The pollen count has been forecast to be moderate across most of the UK today by the Met Office, but hay fever symptoms could still be triggered in people with hay fever. This year has seen the UK reach its highest pollen levels in 10 years, so it’s important to be aware of common misconceptions surrounding pollen allergies. High pollen counts not only cause problems for those with hay fever, but also those with respiratory problems like asthma. Dr Davina Deniszczyc, Medical and Charity Director at Nuffield Health has offered her expertise to help people manage their symptoms and get back to enjoying summer.
Myth one: Pollen isn’t an issue on rainy days
Rain does clear pollen from the air but if the weather becomes stormy, pollen particles are picked up by the wind and distributed throughout the air, increasing the likelihood of symptoms, explained Dr Deniszczyc.
“It’s best to not let the weather influence how you treat your hay fever: focus on what the pollen count is doing.”
Myth two: Non-drowsy antihistamines are always the best option
Non-drowsy antihistamines tend to be the allergy relief of choice, as they allow people to get on with their day as they would without their symptoms present, said Dr Deniszczyc.
She added: “However for a number of people, as well as their daily symptoms, their allergies affect the amount and quality of sleep they have during the night.
“As we know, a bad night’s sleep has detrimental effects on both our physical and mental health, so antihistamines that make you drowsy can be useful in the evenings to help you drop off.
“If you do suffer from sleep problems due to hay fever symptoms, consider taking your daily antihistamine tablet before bedtime rather than in the morning. It’s the older antihistamines that can make you feel drowsy so look for ones such as chlorphenamine, hydroxyzine and promethazine.”
Myth three: Honey can prevent hay fever symptoms
The reason honey is thought to be prevention or a cure for hay fever and its symptoms is based on the idea of building up tolerance, said Dr Deniszczyc.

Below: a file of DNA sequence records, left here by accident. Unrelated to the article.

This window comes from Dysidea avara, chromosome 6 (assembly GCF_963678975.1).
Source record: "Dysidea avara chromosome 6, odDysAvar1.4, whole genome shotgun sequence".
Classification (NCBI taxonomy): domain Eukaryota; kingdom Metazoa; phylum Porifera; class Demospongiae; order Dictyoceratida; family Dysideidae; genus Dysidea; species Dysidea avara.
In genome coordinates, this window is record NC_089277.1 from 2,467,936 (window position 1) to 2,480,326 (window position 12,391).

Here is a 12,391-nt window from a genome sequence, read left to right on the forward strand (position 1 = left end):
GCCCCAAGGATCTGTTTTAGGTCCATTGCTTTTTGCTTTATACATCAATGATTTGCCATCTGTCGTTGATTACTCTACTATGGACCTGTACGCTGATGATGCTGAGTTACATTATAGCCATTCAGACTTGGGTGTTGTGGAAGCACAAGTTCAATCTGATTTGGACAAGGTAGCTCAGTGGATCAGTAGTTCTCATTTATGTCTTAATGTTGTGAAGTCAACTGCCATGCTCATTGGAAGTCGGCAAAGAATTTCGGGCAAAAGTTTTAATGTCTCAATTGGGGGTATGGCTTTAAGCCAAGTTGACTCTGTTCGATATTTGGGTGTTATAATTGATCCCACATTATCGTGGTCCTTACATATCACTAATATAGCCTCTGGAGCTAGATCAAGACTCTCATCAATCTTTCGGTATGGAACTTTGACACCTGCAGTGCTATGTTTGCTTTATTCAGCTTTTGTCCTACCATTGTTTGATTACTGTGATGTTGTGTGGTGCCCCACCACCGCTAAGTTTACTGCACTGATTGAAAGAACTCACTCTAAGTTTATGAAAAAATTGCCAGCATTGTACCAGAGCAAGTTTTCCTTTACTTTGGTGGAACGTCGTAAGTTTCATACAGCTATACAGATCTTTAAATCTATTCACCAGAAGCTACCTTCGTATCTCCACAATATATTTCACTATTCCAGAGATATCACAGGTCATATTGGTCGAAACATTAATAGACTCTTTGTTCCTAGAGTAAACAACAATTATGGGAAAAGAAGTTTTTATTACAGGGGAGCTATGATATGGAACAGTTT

She advised: “Some say that local honey containing the pollen from your local area will help your body to build up tolerance to local pollen so that you may not be so affected by it when you come into contact with it in the air.
“However, it’s unlikely that the small amount of grass pollen transported by bees is enough to make a difference in this way.”
Myth four: Hay fever only affects you outside
Unfortunately, those pesky pollen particles do follow you wherever you go.
Dr Deniszczyc recommended: “To prevent hay fever affecting you inside the home, it’s best to keep your windows closed.
“Pollen attached to your clothes can also cause symptoms to persist even once indoors so it’s a good idea to shower and change your clothes once you get home if you suffer from hay fever.”
Myth five: Hay fever only causes itchy eyes and sneezing
While these are the most common symptoms of hay fever, they are not the only ones.
Dr Deniszczyc said: “Symptoms can also include swollen and blue skin under the eyes, an itchy mouth, and fatigue.
“While pollen is classed as a harmless airborne substance, there can be complications which result from hay fever which have a more lasting or damaging effect, such as exacerbating respiratory problems such as asthma or worsening conditions such as sinusitis.”
Studies have found eating a certain spice can help reduce allergy symptoms.